One of the challenges ahead of BARMM and the central government in the Philippines is the issue of national laws and laws of Sharia. The central government stresses the need to preserve the integrity of national rules, however, has let courts of Muslim regions decide on issues such as marriage and heritage according to Islamic Sharia.
Accordingly, a training program dubbed “The European Union’s Support to Bangsamoro Transition (SUBATRA)” kicked off on November 9 in an online format to discuss the conduct of Mandatory Continuing Legal Education (MCLE).
The course runs until December 15 and consists of a 36-hour training.
The course seeks to make sure that regional lawyers are kept abreast with law and jurisprudence while preserving the profession’s ethics and improving the standards of the practice.
The MCLE ensures that the regional government’s lawyers are kept abreast with law and jurisprudence with the goal of maintaining the profession’s ethics and enhancing the standards of the practice of law.
According to the Iranian cultural office in the Philippines, the program seeks to strengthen the capacities of institutions to establish an enabling democratic governance environment during the transition period which can be an influential factor in establishing peace and sustainable development in the region.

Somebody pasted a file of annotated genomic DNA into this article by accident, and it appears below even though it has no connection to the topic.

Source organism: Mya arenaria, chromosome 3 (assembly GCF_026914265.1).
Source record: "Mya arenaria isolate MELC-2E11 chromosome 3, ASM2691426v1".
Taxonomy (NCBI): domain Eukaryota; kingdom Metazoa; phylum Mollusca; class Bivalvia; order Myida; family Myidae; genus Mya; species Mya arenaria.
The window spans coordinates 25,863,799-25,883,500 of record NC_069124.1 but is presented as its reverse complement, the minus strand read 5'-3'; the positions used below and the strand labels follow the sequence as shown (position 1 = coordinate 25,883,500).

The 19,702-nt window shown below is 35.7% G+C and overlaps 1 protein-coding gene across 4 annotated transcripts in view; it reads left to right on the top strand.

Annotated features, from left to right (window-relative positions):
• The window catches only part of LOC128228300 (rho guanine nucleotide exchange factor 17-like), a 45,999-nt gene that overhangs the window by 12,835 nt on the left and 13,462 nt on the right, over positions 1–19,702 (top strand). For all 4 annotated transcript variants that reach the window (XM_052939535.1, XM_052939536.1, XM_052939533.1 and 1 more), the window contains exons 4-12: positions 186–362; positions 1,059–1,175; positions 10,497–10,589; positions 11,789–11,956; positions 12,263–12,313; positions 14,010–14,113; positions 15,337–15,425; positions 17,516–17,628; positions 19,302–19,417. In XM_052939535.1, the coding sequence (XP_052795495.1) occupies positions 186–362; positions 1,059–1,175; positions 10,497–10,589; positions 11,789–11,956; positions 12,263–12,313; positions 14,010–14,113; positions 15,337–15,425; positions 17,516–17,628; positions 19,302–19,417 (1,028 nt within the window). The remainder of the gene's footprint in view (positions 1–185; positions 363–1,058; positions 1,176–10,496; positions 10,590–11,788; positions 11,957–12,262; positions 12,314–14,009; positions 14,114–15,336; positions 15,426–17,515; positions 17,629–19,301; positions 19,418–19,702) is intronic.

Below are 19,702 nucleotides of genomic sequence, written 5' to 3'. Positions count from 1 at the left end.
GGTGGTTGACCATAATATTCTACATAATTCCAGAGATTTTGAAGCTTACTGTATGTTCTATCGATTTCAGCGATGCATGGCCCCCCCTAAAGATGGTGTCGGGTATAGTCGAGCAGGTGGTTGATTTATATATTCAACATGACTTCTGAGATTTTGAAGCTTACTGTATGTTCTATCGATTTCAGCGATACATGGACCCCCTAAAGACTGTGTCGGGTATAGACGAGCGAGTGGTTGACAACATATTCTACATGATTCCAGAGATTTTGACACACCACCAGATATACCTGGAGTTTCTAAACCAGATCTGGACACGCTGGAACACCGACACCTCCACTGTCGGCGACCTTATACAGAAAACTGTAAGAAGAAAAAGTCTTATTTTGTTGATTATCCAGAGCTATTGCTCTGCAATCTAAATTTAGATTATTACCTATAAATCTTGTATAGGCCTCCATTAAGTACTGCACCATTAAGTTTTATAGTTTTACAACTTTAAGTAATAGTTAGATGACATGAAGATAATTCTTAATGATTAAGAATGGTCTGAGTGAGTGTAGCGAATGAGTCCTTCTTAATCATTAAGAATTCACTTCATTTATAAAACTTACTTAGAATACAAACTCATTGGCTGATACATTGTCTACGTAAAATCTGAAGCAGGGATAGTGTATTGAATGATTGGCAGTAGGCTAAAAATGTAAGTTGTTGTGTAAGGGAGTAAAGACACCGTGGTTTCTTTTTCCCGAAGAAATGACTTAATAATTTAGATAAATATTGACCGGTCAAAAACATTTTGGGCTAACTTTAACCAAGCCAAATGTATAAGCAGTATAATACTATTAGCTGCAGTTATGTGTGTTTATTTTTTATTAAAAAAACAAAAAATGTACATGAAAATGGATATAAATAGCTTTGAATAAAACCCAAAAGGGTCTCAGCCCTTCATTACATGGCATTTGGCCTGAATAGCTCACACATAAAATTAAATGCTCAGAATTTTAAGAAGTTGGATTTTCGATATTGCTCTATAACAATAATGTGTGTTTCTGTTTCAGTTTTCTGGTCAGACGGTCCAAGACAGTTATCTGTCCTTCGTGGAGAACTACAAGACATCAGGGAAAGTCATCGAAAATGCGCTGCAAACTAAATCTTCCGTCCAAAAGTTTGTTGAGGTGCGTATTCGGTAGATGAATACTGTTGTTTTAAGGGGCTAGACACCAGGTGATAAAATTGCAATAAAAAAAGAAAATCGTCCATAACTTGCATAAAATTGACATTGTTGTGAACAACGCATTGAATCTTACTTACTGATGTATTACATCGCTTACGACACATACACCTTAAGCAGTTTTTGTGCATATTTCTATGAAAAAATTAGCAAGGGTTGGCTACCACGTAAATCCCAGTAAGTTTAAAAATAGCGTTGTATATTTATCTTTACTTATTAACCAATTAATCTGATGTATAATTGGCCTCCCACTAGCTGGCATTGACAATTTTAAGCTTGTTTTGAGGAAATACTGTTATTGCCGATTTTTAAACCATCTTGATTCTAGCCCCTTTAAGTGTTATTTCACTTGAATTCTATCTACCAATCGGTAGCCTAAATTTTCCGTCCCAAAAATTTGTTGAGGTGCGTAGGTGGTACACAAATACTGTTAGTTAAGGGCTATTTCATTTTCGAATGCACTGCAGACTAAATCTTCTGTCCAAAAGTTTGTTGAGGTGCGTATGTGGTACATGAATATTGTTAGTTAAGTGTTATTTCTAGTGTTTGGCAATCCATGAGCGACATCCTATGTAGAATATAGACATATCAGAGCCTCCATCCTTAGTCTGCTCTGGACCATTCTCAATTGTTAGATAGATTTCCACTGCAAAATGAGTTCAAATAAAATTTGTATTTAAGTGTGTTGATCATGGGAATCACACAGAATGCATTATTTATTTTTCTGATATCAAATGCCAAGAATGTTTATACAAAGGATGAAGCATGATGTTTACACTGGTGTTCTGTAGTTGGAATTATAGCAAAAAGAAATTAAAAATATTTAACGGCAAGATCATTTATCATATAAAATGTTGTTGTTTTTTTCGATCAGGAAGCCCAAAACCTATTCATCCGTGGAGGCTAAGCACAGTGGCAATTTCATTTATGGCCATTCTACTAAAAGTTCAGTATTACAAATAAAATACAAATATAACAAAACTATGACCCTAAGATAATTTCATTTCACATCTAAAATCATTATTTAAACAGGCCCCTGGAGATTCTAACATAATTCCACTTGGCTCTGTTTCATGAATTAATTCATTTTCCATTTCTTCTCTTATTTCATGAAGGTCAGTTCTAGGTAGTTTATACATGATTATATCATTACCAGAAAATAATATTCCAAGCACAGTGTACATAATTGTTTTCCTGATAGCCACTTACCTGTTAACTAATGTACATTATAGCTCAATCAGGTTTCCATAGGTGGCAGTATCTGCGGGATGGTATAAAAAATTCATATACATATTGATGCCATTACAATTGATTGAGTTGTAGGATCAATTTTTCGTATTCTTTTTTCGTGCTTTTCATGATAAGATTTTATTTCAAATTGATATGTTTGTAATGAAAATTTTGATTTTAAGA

Sha Elijah Dumama-Alba, BARMM’s attorney general, says since 2001, the Supreme Court has required members of the Integrated Bar of the Philippines to undergo a 36-hour MCLE every three years, according to Bangsamoro’s official website.
“MCLE is a condition precedent for maintaining the bona fide status of a lawyer. Without the certification of MCLE, BARMM lawyers cannot continue to engage in the practice of law,” she added.
MCLE includes topics such as legal ethics, trial, and pre-trial skills, alternative dispute resolution, updates on substantive and procedural laws and jurisprudence, legal writing and oral advocacy, and international law and international conventions.